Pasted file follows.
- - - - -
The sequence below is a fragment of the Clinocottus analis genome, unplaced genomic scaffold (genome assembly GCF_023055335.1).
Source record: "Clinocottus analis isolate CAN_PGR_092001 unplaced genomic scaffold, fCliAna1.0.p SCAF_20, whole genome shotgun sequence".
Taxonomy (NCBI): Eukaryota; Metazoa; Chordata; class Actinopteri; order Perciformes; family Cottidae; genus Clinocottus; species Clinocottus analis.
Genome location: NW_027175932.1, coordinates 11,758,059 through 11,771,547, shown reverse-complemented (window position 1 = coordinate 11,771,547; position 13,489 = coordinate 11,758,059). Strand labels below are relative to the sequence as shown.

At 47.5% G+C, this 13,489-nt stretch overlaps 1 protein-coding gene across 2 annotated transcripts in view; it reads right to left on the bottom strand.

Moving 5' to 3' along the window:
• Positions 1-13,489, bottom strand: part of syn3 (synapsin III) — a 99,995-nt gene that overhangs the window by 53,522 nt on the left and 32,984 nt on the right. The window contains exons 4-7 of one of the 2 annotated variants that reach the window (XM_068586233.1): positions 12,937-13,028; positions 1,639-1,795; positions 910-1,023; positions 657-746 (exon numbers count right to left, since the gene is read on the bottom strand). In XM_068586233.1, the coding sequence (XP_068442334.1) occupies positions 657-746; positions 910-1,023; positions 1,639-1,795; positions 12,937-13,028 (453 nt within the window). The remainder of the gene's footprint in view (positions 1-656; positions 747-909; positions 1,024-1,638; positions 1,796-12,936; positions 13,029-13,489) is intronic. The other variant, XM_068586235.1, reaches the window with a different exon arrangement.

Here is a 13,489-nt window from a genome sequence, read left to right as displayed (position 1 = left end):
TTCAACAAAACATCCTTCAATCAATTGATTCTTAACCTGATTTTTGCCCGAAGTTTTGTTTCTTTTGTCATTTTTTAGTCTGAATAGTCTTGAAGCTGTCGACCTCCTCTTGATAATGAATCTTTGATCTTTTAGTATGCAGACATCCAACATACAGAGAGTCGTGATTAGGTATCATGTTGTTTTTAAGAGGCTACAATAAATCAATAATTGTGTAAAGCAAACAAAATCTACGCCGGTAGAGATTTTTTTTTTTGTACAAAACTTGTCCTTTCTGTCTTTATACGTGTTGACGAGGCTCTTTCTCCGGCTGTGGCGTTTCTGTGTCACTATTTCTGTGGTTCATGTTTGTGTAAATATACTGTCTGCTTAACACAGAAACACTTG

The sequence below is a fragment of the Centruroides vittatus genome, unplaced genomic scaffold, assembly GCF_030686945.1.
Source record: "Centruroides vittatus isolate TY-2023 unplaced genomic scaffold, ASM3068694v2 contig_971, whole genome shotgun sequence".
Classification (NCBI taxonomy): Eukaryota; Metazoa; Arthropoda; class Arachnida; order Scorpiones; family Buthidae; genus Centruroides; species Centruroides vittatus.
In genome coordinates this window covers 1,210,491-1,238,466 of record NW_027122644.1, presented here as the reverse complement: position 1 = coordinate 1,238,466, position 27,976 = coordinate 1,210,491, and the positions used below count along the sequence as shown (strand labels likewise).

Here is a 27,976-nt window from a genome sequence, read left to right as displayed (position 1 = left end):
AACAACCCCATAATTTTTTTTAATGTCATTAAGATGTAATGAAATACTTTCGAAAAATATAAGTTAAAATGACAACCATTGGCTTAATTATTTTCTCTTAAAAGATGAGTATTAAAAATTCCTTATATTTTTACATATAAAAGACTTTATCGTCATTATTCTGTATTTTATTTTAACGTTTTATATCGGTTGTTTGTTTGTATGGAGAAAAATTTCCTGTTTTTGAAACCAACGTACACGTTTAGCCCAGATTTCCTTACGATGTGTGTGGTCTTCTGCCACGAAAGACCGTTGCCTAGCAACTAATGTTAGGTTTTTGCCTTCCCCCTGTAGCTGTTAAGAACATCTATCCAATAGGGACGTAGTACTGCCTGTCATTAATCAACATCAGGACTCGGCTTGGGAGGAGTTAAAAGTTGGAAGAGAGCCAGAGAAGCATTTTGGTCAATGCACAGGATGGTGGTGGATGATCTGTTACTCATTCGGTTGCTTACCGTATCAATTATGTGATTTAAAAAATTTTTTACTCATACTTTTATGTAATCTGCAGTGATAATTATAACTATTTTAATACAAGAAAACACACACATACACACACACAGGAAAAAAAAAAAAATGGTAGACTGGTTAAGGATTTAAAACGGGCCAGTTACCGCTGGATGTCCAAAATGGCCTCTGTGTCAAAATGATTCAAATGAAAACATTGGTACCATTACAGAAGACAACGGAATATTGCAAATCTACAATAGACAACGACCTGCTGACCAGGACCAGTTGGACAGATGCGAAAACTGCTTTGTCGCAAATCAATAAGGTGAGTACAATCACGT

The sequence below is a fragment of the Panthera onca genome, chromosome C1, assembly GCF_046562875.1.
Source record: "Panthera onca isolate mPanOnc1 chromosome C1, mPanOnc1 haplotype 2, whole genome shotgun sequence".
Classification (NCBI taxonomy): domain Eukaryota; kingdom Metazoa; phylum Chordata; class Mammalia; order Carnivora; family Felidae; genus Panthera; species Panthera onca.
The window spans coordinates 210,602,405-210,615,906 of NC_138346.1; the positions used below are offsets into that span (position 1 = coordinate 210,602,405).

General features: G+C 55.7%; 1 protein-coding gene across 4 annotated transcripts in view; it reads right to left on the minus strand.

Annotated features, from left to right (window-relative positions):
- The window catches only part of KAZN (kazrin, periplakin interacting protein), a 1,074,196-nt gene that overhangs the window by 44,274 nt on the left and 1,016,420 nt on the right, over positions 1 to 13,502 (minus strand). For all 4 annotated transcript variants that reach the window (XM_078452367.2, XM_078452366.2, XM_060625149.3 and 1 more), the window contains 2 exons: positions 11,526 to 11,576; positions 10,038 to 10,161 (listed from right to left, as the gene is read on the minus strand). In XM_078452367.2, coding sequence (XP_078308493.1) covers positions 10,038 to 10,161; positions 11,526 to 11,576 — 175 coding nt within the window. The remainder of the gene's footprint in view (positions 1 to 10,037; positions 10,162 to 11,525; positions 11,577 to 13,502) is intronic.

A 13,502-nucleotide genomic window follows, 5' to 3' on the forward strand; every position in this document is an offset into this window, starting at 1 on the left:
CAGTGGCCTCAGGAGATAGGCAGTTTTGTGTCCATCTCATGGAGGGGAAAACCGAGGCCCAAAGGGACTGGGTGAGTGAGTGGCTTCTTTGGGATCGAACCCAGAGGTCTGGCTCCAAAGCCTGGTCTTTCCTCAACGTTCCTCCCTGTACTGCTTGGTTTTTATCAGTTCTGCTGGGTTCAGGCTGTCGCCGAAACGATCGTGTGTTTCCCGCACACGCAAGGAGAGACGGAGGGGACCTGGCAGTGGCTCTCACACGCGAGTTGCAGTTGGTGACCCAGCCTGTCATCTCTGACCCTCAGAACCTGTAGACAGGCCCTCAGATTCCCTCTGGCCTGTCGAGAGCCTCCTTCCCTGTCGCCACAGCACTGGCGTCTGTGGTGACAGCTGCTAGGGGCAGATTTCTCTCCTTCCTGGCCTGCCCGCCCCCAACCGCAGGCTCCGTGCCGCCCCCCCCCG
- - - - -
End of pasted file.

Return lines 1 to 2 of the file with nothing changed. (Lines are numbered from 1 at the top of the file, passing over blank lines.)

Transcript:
The sequence below is a fragment of the Clinocottus analis genome, unplaced genomic scaffold (genome assembly GCF_023055335.1).
Source record: "Clinocottus analis isolate CAN_PGR_092001 unplaced genomic scaffold, fCliAna1.0.p SCAF_20, whole genome shotgun sequence".